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Looking for middle ground on gun rights legislation PDF Print E-mail

By Russ Pankonin, The Imperial Republican
If the participation in a concealed carry weapons class this weekend in Imperial serves as any indication, people here value their gun rights and fear future legislation could chip away at that.
Nearly 80 people attended the three one-day classes held here. That’s an amazing amount. I’m guessing that most don’t plan to carry a concealed weapon. Instead, they want to obtain their permit before federal legislation snatches that right from them.
The shooting of 20 innocent school children in Newtown, Conn., has proved to be the tipping point for more intense debate on a renewed ban on assault rifles, along with the banning of oversize clips and magazines.
President Obama has said new gun legislation will be introduced in Congress to ban assault weapons and stiffen gun laws. Expect a mandatory background check for gun purchases to be part of that.
In 1994, Congress passed a 10-year ban on manufacturing of assault weapons for civilian use. That law expired in 2004 and efforts to renew the ban have been unsuccessful.
Today, assault rifles such as the AR-15 (which was used in the Newtown and Aurora, Colo., shooting massacres) and AK-47 are flying  off the shelves. Many want to get one before another ban goes into effect.
Even if new gun legislation passes Congress, they are not going to make it illegal to own an assault rifle if you already have one.
I’m no different in thinking my gun rights could be compromised. Last year, I purchased a handgun—something I had never owned my entire life. Sure, I’ve owned a shotgun for years, but never a handgun.
So why did I buy one? I was just like everyone else out there right now—afraid federal legislation could ban me from owning one in the future.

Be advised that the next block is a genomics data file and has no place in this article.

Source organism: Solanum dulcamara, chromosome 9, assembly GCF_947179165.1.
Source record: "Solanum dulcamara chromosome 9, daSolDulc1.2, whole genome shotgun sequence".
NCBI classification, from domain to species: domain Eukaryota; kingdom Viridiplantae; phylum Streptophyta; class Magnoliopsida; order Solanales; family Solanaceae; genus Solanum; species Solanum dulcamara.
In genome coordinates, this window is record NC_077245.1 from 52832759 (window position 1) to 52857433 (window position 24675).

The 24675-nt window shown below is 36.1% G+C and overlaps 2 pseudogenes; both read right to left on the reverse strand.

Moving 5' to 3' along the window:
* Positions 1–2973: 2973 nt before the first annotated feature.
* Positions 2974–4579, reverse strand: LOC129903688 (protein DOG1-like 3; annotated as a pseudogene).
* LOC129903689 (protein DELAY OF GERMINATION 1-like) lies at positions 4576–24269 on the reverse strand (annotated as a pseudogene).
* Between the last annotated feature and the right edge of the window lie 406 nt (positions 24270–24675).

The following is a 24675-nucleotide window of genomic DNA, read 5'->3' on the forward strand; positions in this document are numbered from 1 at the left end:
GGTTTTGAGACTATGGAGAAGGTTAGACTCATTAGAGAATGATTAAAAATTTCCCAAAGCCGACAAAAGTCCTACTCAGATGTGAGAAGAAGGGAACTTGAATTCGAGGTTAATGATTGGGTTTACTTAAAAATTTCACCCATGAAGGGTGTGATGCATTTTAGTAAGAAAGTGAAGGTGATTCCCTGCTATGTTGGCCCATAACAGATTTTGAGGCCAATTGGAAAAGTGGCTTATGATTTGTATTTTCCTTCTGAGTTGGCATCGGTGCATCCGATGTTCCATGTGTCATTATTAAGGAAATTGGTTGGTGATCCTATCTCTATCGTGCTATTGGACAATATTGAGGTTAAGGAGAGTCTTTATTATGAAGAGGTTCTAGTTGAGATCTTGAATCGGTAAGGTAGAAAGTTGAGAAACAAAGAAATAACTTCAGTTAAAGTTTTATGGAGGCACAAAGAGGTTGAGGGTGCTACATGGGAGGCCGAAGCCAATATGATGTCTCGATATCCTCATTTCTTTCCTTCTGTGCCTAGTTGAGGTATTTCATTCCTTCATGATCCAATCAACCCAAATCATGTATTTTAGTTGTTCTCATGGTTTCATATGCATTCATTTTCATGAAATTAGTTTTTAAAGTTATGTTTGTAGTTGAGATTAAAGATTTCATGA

I’m not a member of the National Rifle Association and sometimes don’t agree with their positions. But I do appreciate their efforts to insure my right to bear arms, as granted in the Second Amendment.
Both sides of the gun lobby must come together to find some common ground on legislation that protects our rights while helping to eliminate the likes of the shooting that took place in Newtown.
In my opinion, the first thing on the table is over-sized clips and magazines for any gun. Does the average Joe Q. Citizen need an ammo magazine for an AR-15 that holds 30-100 rounds? Or a 15-30 round clip for a handgun? I don’t think so.  
Then, there’s the issue of background checks. I had a background check when I obtained my gun permit. Anyone purchasing a gun, whether at a store or a gun show, needs to have had a background check.
Gun shows represent the fly in the ointment when it comes to background checks. Correct me if I’m wrong, but they aren’t needed to buy a gun privately at a gun show. I think that represents some of the common ground where both sides can come together as well.
None of us want to see another Columbine, another Virginia Tech, another Aurora theater or another Newtown. But none of us want to lose our rights under the Second Amendment. It’s time to find some middle ground to protect us all.


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